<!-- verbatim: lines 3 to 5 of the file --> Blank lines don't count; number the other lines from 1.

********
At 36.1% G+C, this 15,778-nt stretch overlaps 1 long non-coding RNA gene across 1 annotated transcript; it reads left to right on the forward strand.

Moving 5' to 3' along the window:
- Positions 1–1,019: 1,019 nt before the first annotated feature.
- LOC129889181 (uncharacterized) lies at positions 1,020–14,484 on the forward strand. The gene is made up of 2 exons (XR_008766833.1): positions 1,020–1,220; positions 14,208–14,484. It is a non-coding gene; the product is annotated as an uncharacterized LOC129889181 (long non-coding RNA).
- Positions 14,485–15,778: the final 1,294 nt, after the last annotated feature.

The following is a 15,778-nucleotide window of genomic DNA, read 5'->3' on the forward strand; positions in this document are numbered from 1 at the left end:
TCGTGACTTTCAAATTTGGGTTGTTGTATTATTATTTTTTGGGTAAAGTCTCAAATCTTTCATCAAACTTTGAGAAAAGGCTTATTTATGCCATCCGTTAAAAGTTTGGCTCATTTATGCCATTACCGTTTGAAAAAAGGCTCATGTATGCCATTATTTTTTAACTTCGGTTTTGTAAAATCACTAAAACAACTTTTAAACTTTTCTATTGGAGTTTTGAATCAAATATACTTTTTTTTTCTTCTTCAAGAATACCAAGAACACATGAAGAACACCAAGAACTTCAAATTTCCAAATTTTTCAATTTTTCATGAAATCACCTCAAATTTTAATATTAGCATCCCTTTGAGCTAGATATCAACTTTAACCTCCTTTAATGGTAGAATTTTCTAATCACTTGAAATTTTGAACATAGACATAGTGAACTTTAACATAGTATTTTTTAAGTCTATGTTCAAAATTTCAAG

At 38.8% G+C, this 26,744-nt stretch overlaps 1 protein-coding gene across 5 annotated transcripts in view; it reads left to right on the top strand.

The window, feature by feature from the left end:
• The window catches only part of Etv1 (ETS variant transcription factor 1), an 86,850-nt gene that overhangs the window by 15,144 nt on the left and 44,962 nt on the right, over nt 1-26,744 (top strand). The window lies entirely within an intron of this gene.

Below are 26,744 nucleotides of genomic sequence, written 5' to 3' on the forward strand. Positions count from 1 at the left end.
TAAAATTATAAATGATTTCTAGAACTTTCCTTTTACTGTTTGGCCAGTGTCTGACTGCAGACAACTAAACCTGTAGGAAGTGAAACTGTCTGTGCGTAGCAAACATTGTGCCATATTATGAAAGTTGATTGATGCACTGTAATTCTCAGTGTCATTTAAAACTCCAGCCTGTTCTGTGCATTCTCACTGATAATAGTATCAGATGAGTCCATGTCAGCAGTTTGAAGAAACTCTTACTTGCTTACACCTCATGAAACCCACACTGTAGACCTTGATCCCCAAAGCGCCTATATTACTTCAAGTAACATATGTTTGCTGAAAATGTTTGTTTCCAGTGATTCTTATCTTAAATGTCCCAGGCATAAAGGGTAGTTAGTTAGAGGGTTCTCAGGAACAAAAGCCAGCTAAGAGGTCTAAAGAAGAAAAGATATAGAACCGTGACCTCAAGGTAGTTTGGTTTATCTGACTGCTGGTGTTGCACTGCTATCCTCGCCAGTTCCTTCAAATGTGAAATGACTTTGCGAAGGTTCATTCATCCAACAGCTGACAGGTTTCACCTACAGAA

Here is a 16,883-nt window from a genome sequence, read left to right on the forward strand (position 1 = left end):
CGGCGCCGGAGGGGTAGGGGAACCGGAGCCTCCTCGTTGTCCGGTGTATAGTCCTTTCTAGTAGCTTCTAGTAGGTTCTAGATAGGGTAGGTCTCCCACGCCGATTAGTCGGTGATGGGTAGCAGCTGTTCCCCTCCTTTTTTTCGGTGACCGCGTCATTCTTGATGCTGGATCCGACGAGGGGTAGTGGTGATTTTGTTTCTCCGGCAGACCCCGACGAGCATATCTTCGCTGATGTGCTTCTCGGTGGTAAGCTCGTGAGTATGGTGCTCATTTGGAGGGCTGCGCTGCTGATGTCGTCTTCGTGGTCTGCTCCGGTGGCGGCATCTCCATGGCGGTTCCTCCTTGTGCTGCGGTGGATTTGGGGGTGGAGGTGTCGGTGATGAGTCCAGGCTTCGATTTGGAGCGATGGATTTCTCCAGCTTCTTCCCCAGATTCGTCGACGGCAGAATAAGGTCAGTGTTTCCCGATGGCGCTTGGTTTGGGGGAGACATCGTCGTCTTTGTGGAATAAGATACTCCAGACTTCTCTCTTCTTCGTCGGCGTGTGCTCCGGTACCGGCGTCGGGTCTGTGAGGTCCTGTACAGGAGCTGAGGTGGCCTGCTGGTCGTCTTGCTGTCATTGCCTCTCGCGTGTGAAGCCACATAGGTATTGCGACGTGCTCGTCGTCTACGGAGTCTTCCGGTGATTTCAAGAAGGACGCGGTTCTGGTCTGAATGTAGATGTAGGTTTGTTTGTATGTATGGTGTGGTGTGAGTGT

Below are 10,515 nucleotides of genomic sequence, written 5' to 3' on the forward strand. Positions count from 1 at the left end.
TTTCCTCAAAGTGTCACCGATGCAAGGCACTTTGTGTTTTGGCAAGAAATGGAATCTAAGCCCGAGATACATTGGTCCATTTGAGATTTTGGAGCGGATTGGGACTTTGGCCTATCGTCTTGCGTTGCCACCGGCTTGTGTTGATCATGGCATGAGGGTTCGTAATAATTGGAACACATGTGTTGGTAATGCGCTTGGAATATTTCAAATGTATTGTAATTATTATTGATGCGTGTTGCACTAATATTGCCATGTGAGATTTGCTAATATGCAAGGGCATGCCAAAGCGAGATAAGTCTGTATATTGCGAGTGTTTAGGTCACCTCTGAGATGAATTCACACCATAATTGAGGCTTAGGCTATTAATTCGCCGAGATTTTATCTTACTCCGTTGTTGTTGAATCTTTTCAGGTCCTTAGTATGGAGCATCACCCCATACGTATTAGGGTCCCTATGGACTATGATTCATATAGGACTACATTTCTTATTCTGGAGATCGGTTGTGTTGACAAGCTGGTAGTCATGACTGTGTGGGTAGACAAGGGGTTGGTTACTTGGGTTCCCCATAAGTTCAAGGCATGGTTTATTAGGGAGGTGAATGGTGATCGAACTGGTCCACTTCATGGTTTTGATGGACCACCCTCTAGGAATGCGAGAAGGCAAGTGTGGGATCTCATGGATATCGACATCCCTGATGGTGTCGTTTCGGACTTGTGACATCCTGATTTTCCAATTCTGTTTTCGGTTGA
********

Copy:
- Positions 1–1,019: 1,019 nt before the first annotated feature.
- LOC129889181 (uncharacterized) lies at positions 1,020–14,484 on the forward strand. The gene is made up of 2 exons (XR_008766833.1): positions 1,020–1,220; positions 14,208–14,484. It is a non-coding gene; the product is annotated as an uncharacterized LOC129889181 (long non-coding RNA).
- Positions 14,485–15,778: the final 1,294 nt, after the last annotated feature.